Here’s something as obvious as the nose on your face: I love words. Seriously, I love — ADORE! — words and writing and reading because as soon as a person learns to communicate they can take on the world around them. They are armed with the power to move, share, inspire and even destroy whatever they choose.

One of my favourite quotes on this matter comes from poet, Emily Dickinson. She says “I know nothing in the world that has as much power as a word. Sometimes I write one, and I look at it, until it begins to shine.” 

Recently I had the very lucky task of introducing one of my favourite authors, Pip Williams, to the stage as the keynote speaker for Somerset Storyfest on the Gold Coast. I was asked to make the introduction personal and I was a little afraid… you see, Pip’s book, The Dictionary of Lost Words, was the book that got me out of a writing funk following a series of rejections. It was so beautifully composed and crafted about words that were disregarded (not even given a place in the first edition of the Oxford Dictionary) because they came from female voices or those of a ‘lesser class’. The story was a triumph for women and language. It made me want to write something great. Now, it holds a very special place in my heart along with several other books that moved me so much that their characters lived with me like ghosts for a few days after reading.

Here are the novels that will always be tiny treasures on my bookshelf. Please feel free to share your special books with me too.

Where The Crawdads Sing by Delia Owens

My summary: Loved, loved, loved this book and I can’t wait for the movie to come out (produced by Reese Witherspoon).

It’s a coming of age story that circles around a modern day murder. The “Marsh Girl” is the prime suspect, having grown up on the outskirts of a community where she is rejected and pitied, until two young men fall in love with her… 

My reaction: I believe my mouth literally hung open when I finished reading it! What an ending! And now, if anyone ever asks me for a book recommendation I will ask if they’ve read this first, before going through the rest of my list.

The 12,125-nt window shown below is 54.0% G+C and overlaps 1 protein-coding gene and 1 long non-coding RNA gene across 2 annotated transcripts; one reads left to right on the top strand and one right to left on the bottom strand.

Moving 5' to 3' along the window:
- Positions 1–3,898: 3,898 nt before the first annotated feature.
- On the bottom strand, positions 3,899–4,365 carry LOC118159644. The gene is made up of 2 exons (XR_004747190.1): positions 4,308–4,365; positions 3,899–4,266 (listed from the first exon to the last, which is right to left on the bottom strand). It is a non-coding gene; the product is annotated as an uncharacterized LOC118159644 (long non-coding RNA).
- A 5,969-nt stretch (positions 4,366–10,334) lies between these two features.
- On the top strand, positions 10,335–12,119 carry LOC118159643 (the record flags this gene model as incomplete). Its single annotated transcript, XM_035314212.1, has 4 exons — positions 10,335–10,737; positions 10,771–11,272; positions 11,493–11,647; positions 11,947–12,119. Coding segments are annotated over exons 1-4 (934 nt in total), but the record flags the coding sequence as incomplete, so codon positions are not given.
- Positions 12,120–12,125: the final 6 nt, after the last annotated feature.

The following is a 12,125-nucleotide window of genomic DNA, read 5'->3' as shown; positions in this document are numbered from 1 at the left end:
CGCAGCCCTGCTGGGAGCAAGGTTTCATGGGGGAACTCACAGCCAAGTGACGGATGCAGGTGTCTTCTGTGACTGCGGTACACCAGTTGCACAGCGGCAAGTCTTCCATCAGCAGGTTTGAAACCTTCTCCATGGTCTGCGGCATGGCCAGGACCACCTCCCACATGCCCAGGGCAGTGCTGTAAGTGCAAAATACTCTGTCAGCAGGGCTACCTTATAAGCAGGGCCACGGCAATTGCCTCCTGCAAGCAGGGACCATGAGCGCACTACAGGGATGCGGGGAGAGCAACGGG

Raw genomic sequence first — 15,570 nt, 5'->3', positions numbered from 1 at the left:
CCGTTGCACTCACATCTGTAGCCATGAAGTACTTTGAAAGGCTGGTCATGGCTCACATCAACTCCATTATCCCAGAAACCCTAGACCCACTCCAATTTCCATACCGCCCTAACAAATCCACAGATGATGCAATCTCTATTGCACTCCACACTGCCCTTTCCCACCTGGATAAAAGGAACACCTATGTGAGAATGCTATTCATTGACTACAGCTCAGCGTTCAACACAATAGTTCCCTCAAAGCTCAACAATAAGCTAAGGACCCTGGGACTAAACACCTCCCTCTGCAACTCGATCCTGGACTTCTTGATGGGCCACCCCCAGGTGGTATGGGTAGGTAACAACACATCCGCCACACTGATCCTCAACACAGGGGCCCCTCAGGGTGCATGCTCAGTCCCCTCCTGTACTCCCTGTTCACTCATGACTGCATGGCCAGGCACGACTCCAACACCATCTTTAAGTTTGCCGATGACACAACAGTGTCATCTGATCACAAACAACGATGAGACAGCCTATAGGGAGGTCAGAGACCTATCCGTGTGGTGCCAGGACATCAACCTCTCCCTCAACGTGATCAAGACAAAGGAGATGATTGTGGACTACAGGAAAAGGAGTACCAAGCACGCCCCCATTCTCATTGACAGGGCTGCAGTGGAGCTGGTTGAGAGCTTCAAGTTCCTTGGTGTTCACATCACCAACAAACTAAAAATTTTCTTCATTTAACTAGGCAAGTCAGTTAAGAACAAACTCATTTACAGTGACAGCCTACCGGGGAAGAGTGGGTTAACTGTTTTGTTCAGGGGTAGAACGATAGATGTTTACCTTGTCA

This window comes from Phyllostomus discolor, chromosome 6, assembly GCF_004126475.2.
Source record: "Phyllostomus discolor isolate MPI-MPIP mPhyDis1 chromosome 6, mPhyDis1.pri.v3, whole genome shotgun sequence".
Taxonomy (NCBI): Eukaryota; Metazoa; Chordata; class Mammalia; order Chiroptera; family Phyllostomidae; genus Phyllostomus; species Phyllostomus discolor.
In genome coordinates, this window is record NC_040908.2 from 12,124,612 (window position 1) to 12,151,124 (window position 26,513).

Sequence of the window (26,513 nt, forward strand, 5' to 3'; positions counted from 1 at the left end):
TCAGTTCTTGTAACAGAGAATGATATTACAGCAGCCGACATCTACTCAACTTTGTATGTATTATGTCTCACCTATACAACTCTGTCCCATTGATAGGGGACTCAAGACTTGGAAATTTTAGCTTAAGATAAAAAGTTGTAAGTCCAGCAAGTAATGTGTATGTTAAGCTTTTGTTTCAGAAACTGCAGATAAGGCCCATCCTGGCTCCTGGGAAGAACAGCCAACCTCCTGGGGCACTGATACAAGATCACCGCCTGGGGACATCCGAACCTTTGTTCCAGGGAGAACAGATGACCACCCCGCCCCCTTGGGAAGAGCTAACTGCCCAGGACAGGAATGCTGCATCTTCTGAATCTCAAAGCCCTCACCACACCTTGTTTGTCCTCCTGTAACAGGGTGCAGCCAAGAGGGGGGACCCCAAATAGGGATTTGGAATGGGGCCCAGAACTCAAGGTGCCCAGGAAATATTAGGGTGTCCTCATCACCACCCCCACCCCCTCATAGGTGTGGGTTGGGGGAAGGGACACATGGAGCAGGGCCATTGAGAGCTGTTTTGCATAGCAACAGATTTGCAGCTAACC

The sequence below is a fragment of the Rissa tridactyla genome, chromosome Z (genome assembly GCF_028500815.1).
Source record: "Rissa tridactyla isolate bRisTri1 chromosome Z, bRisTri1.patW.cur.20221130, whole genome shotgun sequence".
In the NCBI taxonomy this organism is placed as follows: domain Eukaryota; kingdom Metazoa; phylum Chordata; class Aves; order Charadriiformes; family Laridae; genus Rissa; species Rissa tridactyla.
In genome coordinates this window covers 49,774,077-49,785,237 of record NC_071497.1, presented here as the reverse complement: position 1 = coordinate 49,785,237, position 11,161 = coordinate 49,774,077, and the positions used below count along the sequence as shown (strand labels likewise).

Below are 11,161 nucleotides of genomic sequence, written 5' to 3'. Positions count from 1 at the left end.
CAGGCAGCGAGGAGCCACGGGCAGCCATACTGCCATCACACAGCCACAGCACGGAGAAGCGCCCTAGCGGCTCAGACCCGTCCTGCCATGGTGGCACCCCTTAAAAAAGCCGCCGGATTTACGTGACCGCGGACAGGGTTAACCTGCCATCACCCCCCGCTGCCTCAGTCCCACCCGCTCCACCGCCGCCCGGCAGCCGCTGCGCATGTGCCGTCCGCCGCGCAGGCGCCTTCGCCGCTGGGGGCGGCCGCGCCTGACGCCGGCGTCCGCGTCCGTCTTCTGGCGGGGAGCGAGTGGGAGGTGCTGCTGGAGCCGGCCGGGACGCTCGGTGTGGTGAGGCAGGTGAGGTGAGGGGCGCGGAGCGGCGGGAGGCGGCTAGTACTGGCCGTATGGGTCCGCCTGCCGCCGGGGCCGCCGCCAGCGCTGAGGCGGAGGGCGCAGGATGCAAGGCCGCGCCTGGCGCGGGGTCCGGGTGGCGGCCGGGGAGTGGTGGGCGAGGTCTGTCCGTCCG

The Lost Flowers of Alice Hart by Holly Ringland

My summary: When a young girl is subjected to a violent childhood and loses her mother in a house fire, she is raised by an aunt on a flower farm. There she discovers the native Australian blooms have a way of communicating her feelings to the other hurt women who reside on the farm.

The story spans twenty years and is filled with secrets, passion, and beauty. It’s a truly emotional read.

My reaction: I hugged the book. Yes, literally hugged it to my chest because it is such a treasure. I also met Holly Ringland at one of her launch events and I will never part with my signed copy!

Secrets My Father Kept by Rachel Givney

My summary: Hold on to your seats while reading this one because it will take you on an intense ride.

Set in Poland in 1939 just as Hitler’s army edges towards the country we meet a determined woman who falls in love with a Jewish man. Her father wants to do all he can to keep his daughter safe… including holding onto a secret about his wife who disappeared fifteen years ago. If discovered, the secret could have a huge impact on their lives and the community they live in.


My reaction: Wow, just wow. Even now a year or so after finishing this book I am amazed by the twists and turns this book contains.

The Seven Husbands of Evelyn Hugo by Taylor Jenkins Reid

My summary: This is a story about finding true love and a Hollywood star’s struggle to live her truth.

It will have you aching and wishing that Evelyn could just be who she wants to be. A great story that takes you from an actress wanting to make it, to the wise woman who reflects back knowing fame cost her more than she anticipated.

My reaction: Had to immediately call my friend who recommended it to me and release ALL my thoughts about it.

The Dictionary of Lost Words by Pip Williams

My summary: I’ve already share a bit about it, so last but not least this book is an absolute must read.

It’s another coming of age story about a young girl who grows up in the Scriptorium where the first edition of the Oxford Dictionary is being written. She soon discovers that not all words are equal, and so too the voices that speak them. So, she starts her own dictionary and discovers a world so different to her own.

A book filled with stunning research about how the dictionary came to be and the emergence of the Suffragettes in the UK.

My reaction: Silently thanked Pip Williams before I had the chance to meet her for writing such a gorgeous story. 

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